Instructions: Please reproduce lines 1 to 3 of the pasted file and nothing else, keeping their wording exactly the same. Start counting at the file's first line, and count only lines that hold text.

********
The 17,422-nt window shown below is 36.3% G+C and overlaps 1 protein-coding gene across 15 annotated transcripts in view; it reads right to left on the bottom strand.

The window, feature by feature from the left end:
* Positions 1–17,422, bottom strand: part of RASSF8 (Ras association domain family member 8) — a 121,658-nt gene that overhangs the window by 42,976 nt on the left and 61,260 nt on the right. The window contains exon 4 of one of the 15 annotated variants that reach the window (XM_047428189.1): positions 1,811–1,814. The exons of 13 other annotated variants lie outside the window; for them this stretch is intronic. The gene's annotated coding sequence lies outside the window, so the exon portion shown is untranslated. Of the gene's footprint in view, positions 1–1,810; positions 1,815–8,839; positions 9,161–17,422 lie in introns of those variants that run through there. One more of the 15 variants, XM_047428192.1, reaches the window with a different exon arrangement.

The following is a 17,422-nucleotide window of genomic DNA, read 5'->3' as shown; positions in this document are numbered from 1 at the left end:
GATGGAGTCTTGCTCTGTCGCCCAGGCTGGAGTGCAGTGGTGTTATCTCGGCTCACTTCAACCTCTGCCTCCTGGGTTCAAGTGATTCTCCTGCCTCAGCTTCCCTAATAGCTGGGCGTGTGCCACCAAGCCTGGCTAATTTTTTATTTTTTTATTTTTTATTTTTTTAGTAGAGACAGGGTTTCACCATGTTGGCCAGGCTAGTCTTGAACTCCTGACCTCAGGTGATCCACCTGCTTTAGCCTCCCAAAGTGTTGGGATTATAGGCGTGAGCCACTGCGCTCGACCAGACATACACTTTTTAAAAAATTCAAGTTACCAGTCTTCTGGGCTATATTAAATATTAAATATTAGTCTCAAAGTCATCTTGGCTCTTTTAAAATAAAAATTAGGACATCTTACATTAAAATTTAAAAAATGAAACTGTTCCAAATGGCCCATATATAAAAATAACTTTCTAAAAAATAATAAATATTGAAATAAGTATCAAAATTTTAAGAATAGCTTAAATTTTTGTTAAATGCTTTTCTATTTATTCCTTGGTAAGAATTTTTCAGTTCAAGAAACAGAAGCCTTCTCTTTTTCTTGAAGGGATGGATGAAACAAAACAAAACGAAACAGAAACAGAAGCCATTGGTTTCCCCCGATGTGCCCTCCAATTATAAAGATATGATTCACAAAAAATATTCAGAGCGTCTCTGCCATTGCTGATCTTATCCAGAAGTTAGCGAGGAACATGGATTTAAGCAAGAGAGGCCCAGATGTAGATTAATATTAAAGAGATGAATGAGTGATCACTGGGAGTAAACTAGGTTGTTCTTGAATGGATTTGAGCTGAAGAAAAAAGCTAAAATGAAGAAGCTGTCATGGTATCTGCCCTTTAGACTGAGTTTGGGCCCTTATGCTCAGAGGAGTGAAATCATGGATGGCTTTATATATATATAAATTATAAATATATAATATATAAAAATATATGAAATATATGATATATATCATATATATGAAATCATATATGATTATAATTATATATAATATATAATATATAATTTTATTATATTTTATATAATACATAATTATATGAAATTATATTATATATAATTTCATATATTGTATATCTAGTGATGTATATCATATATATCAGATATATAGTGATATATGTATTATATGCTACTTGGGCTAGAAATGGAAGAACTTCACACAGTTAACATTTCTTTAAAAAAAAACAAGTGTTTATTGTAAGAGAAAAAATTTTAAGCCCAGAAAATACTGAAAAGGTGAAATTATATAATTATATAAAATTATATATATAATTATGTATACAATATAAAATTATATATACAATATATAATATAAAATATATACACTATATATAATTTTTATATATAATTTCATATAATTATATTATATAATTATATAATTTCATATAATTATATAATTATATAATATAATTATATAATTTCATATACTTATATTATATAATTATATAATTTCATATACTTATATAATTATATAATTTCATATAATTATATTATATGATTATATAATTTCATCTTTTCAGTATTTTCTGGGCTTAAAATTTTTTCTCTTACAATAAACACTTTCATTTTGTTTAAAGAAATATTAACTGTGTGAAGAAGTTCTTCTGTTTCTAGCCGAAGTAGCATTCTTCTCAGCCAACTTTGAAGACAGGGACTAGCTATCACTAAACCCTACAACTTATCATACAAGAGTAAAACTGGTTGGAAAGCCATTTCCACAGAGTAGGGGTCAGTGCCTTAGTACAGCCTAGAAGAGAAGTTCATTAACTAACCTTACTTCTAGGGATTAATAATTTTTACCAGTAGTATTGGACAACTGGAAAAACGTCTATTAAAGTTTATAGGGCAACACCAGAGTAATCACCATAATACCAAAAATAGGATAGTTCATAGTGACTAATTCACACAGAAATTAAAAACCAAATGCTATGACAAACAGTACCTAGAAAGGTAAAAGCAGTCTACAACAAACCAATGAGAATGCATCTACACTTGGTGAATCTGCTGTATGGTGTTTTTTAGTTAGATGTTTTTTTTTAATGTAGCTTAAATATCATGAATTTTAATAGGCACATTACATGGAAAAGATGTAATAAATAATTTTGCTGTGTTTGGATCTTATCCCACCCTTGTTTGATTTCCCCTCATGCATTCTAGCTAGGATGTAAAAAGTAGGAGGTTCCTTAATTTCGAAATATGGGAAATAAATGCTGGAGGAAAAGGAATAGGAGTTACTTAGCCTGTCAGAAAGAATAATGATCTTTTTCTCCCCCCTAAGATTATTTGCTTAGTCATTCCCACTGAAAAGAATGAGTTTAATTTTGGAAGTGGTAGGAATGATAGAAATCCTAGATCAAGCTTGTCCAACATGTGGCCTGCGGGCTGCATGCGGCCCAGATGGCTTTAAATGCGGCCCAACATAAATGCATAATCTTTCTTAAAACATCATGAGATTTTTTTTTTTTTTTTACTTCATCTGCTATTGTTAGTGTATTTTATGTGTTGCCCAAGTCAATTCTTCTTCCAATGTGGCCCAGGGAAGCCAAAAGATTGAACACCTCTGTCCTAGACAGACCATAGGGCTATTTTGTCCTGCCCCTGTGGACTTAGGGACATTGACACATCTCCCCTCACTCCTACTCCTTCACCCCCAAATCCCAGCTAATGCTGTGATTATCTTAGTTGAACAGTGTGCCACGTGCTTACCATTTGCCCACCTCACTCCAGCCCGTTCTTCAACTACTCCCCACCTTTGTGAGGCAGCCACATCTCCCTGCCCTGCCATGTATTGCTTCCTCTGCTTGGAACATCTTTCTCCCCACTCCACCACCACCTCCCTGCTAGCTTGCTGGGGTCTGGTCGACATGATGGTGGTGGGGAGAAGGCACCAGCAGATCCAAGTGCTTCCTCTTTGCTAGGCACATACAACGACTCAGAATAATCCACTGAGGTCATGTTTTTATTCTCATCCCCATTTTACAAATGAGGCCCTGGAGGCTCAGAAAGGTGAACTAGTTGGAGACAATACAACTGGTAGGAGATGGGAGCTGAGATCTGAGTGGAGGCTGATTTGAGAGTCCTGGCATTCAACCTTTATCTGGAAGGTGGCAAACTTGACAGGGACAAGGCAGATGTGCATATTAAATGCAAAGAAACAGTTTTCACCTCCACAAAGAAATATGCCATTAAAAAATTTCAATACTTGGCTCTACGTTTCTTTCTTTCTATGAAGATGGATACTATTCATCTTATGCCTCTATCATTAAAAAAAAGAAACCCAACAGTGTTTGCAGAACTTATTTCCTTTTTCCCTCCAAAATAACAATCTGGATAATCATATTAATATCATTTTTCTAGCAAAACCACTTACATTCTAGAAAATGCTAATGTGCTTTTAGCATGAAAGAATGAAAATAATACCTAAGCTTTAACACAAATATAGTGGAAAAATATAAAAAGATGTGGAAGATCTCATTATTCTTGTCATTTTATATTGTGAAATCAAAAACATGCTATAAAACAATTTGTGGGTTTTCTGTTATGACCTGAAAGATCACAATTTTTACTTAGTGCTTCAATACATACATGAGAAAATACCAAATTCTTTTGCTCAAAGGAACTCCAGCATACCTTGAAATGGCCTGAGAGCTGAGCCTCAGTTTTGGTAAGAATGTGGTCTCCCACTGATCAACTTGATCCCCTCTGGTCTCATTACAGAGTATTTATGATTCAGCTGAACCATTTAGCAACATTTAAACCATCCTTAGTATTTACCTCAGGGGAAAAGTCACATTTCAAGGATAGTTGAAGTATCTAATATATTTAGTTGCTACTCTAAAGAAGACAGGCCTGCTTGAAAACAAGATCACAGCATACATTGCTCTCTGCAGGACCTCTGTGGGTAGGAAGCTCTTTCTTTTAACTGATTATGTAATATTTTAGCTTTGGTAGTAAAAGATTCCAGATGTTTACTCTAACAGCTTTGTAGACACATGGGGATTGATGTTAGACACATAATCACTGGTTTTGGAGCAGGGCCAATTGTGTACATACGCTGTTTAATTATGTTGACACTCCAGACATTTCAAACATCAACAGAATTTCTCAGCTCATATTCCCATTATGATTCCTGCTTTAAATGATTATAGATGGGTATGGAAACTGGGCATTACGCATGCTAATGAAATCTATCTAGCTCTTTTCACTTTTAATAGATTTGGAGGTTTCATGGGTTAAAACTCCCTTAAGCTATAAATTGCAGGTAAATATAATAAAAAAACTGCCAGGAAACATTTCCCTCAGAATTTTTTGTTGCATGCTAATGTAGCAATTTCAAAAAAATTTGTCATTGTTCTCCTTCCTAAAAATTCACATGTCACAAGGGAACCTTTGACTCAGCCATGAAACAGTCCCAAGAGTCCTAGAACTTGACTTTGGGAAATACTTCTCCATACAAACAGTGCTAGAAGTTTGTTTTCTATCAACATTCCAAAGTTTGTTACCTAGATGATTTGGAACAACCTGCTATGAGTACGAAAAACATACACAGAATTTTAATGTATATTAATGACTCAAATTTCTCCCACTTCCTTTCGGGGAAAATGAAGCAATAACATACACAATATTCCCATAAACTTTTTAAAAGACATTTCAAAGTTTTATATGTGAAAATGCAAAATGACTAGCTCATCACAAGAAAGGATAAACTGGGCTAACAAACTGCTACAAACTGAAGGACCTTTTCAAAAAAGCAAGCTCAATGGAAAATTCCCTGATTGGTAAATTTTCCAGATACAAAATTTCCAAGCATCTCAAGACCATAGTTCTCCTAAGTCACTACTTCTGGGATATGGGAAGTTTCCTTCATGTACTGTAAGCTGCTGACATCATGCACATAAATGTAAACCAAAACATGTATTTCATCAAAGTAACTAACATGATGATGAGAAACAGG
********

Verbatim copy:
The 17,422-nt window shown below is 36.3% G+C and overlaps 1 protein-coding gene across 15 annotated transcripts in view; it reads right to left on the bottom strand.

The window, feature by feature from the left end:
* Positions 1–17,422, bottom strand: part of RASSF8 (Ras association domain family member 8) — a 121,658-nt gene that overhangs the window by 42,976 nt on the left and 61,260 nt on the right. The window contains exon 4 of one of the 15 annotated variants that reach the window (XM_047428189.1): positions 1,811–1,814. The exons of 13 other annotated variants lie outside the window; for them this stretch is intronic. The gene's annotated coding sequence lies outside the window, so the exon portion shown is untranslated. Of the gene's footprint in view, positions 1–1,810; positions 1,815–8,839; positions 9,161–17,422 lie in introns of those variants that run through there. One more of the 15 variants, XM_047428192.1, reaches the window with a different exon arrangement.